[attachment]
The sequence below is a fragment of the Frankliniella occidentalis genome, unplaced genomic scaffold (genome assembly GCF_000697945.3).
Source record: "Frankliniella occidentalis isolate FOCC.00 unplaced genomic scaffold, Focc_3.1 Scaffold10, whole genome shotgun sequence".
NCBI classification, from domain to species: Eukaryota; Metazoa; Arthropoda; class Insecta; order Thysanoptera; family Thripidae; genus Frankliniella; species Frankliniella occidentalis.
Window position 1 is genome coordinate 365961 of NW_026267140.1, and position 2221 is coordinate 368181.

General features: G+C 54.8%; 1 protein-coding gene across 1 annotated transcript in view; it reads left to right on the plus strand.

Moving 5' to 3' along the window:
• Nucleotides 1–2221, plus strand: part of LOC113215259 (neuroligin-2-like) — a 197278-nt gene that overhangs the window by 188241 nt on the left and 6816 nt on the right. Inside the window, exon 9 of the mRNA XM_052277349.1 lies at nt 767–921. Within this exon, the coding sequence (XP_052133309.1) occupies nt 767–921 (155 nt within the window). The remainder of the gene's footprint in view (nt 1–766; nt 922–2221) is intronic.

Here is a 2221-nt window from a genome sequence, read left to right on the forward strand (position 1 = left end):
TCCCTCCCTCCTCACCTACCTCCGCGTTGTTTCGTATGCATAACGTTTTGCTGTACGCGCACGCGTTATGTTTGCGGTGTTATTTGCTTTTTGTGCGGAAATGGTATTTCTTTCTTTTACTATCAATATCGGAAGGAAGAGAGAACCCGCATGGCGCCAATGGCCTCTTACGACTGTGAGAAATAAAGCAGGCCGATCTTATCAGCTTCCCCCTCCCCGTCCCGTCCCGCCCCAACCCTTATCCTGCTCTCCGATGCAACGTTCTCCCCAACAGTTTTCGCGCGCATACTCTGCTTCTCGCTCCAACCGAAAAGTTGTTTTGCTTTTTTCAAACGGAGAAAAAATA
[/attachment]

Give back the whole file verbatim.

The sequence below is a fragment of the Frankliniella occidentalis genome, unplaced genomic scaffold (genome assembly GCF_000697945.3).
Source record: "Frankliniella occidentalis isolate FOCC.00 unplaced genomic scaffold, Focc_3.1 Scaffold10, whole genome shotgun sequence".
NCBI classification, from domain to species: Eukaryota; Metazoa; Arthropoda; class Insecta; order Thysanoptera; family Thripidae; genus Frankliniella; species Frankliniella occidentalis.
Window position 1 is genome coordinate 365961 of NW_026267140.1, and position 2221 is coordinate 368181.

General features: G+C 54.8%; 1 protein-coding gene across 1 annotated transcript in view; it reads left to right on the plus strand.

Moving 5' to 3' along the window:
• Nucleotides 1–2221, plus strand: part of LOC113215259 (neuroligin-2-like) — a 197278-nt gene that overhangs the window by 188241 nt on the left and 6816 nt on the right. Inside the window, exon 9 of the mRNA XM_052277349.1 lies at nt 767–921. Within this exon, the coding sequence (XP_052133309.1) occupies nt 767–921 (155 nt within the window). The remainder of the gene's footprint in view (nt 1–766; nt 922–2221) is intronic.

Here is a 2221-nt window from a genome sequence, read left to right on the forward strand (position 1 = left end):
TCCCTCCCTCCTCACCTACCTCCGCGTTGTTTCGTATGCATAACGTTTTGCTGTACGCGCACGCGTTATGTTTGCGGTGTTATTTGCTTTTTGTGCGGAAATGGTATTTCTTTCTTTTACTATCAATATCGGAAGGAAGAGAGAACCCGCATGGCGCCAATGGCCTCTTACGACTGTGAGAAATAAAGCAGGCCGATCTTATCAGCTTCCCCCTCCCCGTCCCGTCCCGCCCCAACCCTTATCCTGCTCTCCGATGCAACGTTCTCCCCAACAGTTTTCGCGCGCATACTCTGCTTCTCGCTCCAACCGAAAAGTTGTTTTGCTTTTTTCAAACGGAGAAAAAATA